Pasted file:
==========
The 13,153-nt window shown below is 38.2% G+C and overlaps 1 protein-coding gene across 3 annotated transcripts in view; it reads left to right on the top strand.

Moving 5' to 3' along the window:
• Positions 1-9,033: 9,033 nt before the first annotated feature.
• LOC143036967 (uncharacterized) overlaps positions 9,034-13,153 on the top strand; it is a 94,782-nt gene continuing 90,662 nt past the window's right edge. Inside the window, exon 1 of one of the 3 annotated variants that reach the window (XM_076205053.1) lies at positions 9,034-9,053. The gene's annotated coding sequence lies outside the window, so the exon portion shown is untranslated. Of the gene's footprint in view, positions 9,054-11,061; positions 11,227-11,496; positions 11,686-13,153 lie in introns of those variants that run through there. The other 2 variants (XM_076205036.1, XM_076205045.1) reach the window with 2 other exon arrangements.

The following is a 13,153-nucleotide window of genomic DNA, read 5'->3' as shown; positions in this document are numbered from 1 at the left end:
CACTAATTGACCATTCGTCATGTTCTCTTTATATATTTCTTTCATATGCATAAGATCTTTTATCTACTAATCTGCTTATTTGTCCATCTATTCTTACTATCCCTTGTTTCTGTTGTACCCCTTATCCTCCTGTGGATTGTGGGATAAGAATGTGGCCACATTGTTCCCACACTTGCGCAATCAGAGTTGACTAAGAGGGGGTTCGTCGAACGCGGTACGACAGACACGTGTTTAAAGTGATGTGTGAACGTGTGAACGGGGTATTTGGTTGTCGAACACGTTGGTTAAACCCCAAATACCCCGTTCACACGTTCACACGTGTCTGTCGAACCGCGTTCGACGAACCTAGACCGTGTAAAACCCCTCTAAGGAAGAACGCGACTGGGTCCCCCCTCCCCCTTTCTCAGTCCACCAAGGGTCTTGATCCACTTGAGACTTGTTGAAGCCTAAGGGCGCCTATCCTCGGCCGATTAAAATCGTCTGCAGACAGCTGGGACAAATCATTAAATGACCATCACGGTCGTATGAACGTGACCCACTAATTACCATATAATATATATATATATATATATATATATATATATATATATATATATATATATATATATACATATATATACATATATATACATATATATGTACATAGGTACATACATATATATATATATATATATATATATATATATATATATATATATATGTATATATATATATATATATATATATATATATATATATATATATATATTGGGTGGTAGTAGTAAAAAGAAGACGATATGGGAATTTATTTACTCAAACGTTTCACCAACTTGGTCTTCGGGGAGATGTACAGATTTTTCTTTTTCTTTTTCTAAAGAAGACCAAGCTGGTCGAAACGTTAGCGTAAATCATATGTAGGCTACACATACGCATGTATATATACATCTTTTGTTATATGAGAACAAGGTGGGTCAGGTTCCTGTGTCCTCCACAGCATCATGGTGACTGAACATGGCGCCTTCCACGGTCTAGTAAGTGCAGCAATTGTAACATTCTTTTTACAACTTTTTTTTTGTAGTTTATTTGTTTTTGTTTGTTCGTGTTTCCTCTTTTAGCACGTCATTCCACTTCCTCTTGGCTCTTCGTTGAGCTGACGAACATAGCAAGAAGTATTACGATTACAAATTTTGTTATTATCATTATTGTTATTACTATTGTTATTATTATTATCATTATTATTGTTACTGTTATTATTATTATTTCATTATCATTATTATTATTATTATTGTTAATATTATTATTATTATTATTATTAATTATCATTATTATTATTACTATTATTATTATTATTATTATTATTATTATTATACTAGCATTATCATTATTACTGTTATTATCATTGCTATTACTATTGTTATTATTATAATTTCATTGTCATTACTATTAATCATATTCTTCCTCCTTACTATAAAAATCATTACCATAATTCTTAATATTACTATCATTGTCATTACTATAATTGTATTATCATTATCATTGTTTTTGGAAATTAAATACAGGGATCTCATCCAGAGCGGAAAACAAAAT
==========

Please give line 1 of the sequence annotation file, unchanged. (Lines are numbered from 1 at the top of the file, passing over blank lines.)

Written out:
The 13,153-nt window shown below is 38.2% G+C and overlaps 1 protein-coding gene across 3 annotated transcripts in view; it reads left to right on the top strand.